Having university-wide access control in place also allows us to offer benefits to the Portland and Biddeford communities. Community members can sign up to use campus fitness centers, and receive fitness center-specific ID cards to gain access. This helps us keep campus buildings secure, while extending our campus resources to non-students.

Events. Student ID cards are an extremely effective way to manage campus events and activities. The Biddeford campus has an ice rink, which requires students to fill out a safety waiver before using. To streamline the process, we are implementing a credential reader at the ice rink, where students will tap their ID cards and staff members are automatically notified if a waiver needs to be signed. Instead of rifling through a binder to see if the proper forms have been signed, an automatic alert pops up – making the entire process easier for students and staff.

Transportation. Reliable transportation is an essential part of the college experience. We have equipped our campus shuttle with a Transact credential reader so students and faculty members can easily tap their ID cards to ride, which also enables the university to collect usage data on peak time and overall ridership. We can then use this information to make cost-effective decisions.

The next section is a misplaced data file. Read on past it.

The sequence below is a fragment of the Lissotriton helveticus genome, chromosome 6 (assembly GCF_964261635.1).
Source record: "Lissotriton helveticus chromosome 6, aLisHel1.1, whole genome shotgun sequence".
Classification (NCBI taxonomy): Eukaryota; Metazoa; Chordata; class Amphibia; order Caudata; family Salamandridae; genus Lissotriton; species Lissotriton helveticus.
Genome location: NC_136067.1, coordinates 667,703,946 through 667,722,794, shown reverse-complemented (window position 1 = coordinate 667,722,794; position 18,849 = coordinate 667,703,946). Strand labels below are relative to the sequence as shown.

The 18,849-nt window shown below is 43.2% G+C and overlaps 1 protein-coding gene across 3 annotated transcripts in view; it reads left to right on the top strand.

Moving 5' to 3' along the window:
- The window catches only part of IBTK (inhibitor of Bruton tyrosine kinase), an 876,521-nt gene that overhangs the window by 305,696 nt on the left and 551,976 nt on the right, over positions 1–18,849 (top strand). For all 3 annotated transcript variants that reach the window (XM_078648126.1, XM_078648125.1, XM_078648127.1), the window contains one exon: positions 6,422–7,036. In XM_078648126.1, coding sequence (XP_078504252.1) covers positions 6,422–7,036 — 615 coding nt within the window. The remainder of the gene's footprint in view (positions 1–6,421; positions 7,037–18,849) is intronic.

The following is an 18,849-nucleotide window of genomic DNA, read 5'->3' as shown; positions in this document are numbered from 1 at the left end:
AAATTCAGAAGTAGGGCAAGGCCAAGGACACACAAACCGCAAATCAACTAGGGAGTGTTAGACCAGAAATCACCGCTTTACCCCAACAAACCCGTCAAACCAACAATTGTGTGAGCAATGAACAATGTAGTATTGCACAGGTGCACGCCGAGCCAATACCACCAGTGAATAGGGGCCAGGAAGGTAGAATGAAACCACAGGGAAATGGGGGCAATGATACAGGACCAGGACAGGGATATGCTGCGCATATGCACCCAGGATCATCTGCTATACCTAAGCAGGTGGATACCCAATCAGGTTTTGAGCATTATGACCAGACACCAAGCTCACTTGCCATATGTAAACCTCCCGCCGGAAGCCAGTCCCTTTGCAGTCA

For example, if university staff is seeing an uptick in usage during the winter months, expanded hours are offered. If usage from a student population living further away from campus, the university can consider adding another bus and creating a new route.

Dining. Biddeford’s main campus dining hall is located on the third floor of a building. We were experiencing challenges with the line getting backed up during lunch time, and needed a solution to make things easier on our staff members, and more convenient for students.

The old process required a staff member to accept each student’s form of payment at a terminal, which takes time. Working with Transact, the university rolled out a ‘fast pass’ system for students with board meal plans to use their student ID cards to gain quick entry and bypass the cashier.

Collaboration is key. University staff coordinated with the dining hall team to make sure they were looped in on the process, making sure they knew that the fast pass update was meant to alleviate stress and pressure – not replace the work they do.

An educational awareness campaign was undertaken for students but the ID card systems staff, teaching them how to use the new system which was critical to a successful initiative.

Get creative. Good advise is to not be afraid of using technology in a new way, or a way that it’s not necessarily designed. Creativity is key, and data can be used to back up your plans. Don’t be afraid to fail, and instead, focus on the improvements that can be made from your ideas.

This article originally appeared in the July August 2020 issue of Campus Security & Life Safety.